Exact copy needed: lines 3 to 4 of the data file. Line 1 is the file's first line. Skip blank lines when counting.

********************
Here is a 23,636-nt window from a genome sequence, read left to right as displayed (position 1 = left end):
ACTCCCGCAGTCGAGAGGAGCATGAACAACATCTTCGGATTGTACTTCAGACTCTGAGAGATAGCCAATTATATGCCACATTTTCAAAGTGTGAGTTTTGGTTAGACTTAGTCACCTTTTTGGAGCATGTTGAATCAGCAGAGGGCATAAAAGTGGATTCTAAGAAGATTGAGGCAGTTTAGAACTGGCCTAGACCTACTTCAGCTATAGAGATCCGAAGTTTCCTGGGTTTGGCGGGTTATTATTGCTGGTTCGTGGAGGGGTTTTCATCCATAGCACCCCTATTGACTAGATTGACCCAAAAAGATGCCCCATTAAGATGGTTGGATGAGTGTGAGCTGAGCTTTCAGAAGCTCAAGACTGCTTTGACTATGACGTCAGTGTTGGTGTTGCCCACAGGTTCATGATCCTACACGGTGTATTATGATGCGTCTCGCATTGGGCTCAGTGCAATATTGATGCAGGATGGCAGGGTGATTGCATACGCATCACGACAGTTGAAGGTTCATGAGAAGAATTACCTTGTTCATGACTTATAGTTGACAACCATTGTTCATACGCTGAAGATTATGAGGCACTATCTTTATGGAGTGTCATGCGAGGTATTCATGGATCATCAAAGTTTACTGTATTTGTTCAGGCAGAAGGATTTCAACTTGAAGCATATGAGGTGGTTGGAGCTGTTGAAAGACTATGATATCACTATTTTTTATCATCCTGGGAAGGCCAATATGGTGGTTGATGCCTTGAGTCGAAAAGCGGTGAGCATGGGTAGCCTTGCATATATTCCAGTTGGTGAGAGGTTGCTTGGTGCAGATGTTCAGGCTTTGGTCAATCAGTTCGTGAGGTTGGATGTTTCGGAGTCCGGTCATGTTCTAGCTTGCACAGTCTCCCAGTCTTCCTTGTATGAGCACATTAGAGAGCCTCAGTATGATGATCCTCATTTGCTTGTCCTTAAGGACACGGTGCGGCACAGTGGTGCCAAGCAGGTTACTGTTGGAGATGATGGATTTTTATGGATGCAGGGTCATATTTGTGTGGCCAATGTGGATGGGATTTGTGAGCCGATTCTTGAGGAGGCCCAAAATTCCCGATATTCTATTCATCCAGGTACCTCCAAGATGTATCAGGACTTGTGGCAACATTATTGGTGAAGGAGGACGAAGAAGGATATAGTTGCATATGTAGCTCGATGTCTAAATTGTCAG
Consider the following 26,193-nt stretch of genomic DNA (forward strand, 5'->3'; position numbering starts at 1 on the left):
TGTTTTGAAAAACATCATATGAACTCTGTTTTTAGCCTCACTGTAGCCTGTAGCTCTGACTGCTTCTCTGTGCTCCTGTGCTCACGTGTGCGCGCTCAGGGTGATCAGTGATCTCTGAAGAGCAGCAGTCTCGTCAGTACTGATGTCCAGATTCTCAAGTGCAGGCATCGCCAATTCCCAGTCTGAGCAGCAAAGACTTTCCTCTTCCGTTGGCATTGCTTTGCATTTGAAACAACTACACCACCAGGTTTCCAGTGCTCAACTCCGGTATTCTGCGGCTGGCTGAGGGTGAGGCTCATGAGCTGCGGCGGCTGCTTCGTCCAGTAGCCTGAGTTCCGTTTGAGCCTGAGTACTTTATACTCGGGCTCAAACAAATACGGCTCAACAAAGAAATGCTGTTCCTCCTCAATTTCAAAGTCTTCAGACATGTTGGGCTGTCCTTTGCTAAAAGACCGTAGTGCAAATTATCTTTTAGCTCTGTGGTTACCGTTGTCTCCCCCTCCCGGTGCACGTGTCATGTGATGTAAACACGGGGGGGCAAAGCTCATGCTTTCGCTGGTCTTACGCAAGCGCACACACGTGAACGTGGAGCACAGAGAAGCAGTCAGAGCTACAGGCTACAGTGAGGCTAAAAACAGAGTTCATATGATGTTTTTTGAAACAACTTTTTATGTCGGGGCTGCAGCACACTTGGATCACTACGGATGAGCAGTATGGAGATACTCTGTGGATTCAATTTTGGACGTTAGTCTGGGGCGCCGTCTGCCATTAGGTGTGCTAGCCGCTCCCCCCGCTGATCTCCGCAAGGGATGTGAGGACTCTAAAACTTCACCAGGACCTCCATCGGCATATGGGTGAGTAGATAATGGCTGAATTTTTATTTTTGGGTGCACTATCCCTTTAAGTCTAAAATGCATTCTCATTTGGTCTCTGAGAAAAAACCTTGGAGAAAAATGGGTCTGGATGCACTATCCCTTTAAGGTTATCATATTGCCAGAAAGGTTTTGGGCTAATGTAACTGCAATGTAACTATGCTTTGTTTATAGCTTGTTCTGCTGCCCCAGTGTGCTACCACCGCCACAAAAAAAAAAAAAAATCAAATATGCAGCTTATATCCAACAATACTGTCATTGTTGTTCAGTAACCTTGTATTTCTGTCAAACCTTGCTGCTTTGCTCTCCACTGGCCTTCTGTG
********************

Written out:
Consider the following 26,193-nt stretch of genomic DNA (forward strand, 5'->3'; position numbering starts at 1 on the left):
TGTTTTGAAAAACATCATATGAACTCTGTTTTTAGCCTCACTGTAGCCTGTAGCTCTGACTGCTTCTCTGTGCTCCTGTGCTCACGTGTGCGCGCTCAGGGTGATCAGTGATCTCTGAAGAGCAGCAGTCTCGTCAGTACTGATGTCCAGATTCTCAAGTGCAGGCATCGCCAATTCCCAGTCTGAGCAGCAAAGACTTTCCTCTTCCGTTGGCATTGCTTTGCATTTGAAACAACTACACCACCAGGTTTCCAGTGCTCAACTCCGGTATTCTGCGGCTGGCTGAGGGTGAGGCTCATGAGCTGCGGCGGCTGCTTCGTCCAGTAGCCTGAGTTCCGTTTGAGCCTGAGTACTTTATACTCGGGCTCAAACAAATACGGCTCAACAAAGAAATGCTGTTCCTCCTCAATTTCAAAGTCTTCAGACATGTTGGGCTGTCCTTTGCTAAAAGACCGTAGTGCAAATTATCTTTTAGCTCTGTGGTTACCGTTGTCTCCCCCTCCCGGTGCACGTGTCATGTGATGTAAACACGGGGGGGCAAAGCTCATGCTTTCGCTGGTCTTACGCAAGCGCACACACGTGAACGTGGAGCACAGAGAAGCAGTCAGAGCTACAGGCTACAGTGAGGCTAAAAACAGAGTTCATATGATGTTTTTTGAAACAACTTTTTATGTCGGGGCTGCAGCACACTTGGATCACTACGGATGAGCAGTATGGAGATACTCTGTGGATTCAATTTTGGACGTTAGTCTGGGGCGCCGTCTGCCATTAGGTGTGCTAGCCGCTCCCCCCGCTGATCTCCGCAAGGGATGTGAGGACTCTAAAACTTCACCAGGACCTCCATCGGCATATGGGTGAGTAGATAATGGCTGAATTTTTATTTTTGGGTGCACTATCCCTTTAAGTCTAAAATGCATTCTCATTTGGTCTCTGAGAAAAAACCTTGGAGAAAAATGGGTCTGGATGCACTATCCCTTTAAGGTTATCATATTGCCAGAAAGGTTTTGGGCTAATGTAACTGCAATGTAACTATGCTTTGTTTATAGCTTGTTCTGCTGCCCCAGTGTGCTACCACCGCCACAAAAAAAAAAAAAAATCAAATATGCAGCTTATATCCAACAATACTGTCATTGTTGTTCAGTAACCTTGTATTTCTGTCAAACCTTGCTGCTTTGCTCTCCACTGGCCTTCTGTG